UK foreign secretary Jack Straw has called for a more modern approach to EU funding, with less spent on agriculture and more on improving the EU’s overall efficiency.
In a new paper on the EU budget from 2007 to 2013, presented to foreign affairs ministers in Brussels on Monday (7 November), he also called for a fairer system of net contributions and suggested that some of the funds for rural development should be moved to a new “globalisation adjustment fund”.
The paper was designed to kick-start the debate on financial perspectives, which ground to a halt so spectacularly last June, when Prime Minister Tony Blair refused to give any ground on the UK’s annual rebate unless there was further reform of the CAP.
The UK, which now holds the EU presidency, says it is determined to secure a deal before the end of the year.
“It won’t be easy, but that will not stop us from trying,” Mr Straw told journalists after the meeting.
But sources at the meeting said progress was limited, with some member states critical that the UK paper made no mention of any numbers, just vague political statements.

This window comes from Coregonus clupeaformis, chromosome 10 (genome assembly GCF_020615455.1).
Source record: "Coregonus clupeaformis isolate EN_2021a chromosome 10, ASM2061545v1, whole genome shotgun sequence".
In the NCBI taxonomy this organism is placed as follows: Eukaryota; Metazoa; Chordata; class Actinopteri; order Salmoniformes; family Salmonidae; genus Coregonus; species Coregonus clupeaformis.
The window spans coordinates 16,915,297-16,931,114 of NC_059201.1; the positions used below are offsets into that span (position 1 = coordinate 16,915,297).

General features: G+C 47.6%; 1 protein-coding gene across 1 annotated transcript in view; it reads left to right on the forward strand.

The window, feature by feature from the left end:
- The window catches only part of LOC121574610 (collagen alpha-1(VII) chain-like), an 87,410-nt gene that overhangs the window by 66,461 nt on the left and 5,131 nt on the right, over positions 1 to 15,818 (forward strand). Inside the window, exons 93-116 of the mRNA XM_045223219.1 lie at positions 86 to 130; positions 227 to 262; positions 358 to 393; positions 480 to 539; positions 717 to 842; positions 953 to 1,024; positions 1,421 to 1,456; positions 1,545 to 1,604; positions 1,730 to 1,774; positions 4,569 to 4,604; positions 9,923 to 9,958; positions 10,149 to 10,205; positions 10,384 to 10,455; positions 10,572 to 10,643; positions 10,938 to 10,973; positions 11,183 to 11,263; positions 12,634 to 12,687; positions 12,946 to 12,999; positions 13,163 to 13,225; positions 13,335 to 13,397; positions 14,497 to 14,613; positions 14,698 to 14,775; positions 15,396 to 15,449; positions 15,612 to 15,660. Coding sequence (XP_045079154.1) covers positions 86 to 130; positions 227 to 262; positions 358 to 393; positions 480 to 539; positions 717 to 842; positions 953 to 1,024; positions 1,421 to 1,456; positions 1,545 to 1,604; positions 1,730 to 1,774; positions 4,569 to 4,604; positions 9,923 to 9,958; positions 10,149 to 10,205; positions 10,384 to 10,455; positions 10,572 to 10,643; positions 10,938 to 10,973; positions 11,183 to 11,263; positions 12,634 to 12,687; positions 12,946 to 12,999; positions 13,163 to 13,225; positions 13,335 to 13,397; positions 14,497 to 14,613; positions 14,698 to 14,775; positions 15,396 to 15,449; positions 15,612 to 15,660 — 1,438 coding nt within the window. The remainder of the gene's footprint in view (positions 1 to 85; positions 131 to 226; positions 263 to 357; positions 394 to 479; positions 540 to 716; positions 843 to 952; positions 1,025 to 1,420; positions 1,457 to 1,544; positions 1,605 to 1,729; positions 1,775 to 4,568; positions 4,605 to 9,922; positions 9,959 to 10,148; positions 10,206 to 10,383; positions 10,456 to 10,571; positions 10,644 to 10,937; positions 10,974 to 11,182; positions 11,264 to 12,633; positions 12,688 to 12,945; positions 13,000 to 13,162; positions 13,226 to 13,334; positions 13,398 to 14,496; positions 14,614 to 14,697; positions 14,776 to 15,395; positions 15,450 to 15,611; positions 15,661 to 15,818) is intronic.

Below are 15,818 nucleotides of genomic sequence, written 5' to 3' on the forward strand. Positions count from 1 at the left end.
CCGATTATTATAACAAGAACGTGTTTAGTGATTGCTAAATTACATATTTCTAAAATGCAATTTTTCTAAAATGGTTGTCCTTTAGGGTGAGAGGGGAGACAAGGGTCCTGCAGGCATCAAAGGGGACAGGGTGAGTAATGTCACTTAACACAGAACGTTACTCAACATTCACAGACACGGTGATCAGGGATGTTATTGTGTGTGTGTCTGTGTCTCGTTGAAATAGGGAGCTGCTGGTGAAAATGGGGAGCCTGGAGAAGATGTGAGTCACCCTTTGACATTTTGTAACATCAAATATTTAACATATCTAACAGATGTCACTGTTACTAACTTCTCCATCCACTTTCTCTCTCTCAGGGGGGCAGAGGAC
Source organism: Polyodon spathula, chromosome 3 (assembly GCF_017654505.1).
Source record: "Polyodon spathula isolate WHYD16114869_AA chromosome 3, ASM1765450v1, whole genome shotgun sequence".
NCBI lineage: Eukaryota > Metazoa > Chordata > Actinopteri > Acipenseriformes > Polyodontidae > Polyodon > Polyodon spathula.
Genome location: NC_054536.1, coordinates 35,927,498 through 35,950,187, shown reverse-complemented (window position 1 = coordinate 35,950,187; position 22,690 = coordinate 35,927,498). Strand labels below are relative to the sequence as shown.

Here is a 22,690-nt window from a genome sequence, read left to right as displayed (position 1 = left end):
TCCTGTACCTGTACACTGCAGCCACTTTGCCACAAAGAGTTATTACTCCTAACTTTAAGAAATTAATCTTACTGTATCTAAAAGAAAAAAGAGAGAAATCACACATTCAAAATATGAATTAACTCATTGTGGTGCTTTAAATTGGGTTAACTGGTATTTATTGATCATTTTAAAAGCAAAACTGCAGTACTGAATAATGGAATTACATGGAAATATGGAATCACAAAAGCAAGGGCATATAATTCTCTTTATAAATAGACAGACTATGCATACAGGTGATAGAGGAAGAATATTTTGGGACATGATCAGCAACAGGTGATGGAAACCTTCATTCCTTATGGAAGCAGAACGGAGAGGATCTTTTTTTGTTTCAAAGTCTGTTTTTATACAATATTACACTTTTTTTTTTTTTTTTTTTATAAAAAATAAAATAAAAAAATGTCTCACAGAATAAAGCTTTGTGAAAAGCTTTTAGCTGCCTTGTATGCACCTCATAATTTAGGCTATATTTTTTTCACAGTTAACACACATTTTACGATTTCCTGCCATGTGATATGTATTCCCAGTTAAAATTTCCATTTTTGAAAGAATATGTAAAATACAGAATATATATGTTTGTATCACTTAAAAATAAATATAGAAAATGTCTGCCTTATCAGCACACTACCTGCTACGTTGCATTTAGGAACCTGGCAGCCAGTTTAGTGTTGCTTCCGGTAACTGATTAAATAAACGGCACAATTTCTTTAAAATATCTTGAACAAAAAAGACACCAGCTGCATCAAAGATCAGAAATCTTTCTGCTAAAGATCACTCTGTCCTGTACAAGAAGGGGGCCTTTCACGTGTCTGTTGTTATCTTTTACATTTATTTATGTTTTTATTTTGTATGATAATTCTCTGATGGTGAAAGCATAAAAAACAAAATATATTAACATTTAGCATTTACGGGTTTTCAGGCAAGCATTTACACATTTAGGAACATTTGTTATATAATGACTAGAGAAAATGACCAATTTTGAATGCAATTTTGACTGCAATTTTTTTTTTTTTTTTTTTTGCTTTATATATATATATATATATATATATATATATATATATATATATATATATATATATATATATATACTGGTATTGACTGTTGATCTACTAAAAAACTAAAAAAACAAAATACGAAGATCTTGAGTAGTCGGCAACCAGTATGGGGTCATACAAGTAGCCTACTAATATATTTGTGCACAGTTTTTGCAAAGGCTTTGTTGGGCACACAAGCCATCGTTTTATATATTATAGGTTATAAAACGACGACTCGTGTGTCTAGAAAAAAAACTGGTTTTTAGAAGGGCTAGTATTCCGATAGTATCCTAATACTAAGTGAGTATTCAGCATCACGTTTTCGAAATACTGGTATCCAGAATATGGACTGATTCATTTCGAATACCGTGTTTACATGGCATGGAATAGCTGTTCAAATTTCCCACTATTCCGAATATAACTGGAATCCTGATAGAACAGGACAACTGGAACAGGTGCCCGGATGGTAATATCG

Divisions also remained between the net contributors to the budget, such as Sweden and The Netherlands, which want to spend less on the EU, and net beneficiaries, especially southern member states, who reject any cuts.
Last June, the then Luxembourg presidency tabled a compromise which would have reduced total EU spending from 1.14% of gross national income to 1.06% – a saving of over
It also suggested big cuts in planned spending on rural development and would have resulted in EU farmers’ single farm payments being trimmed to pay for Romanian and Bulgarian accession to the EU.
The UK this week said there were elements of this package which could form part of an agreement in December.
But Mr Straw added that “significant changes in the level of overall spending and the structure of EU funding will be necessary compared with that which was on the table in June if there is to be a deal reached in December”.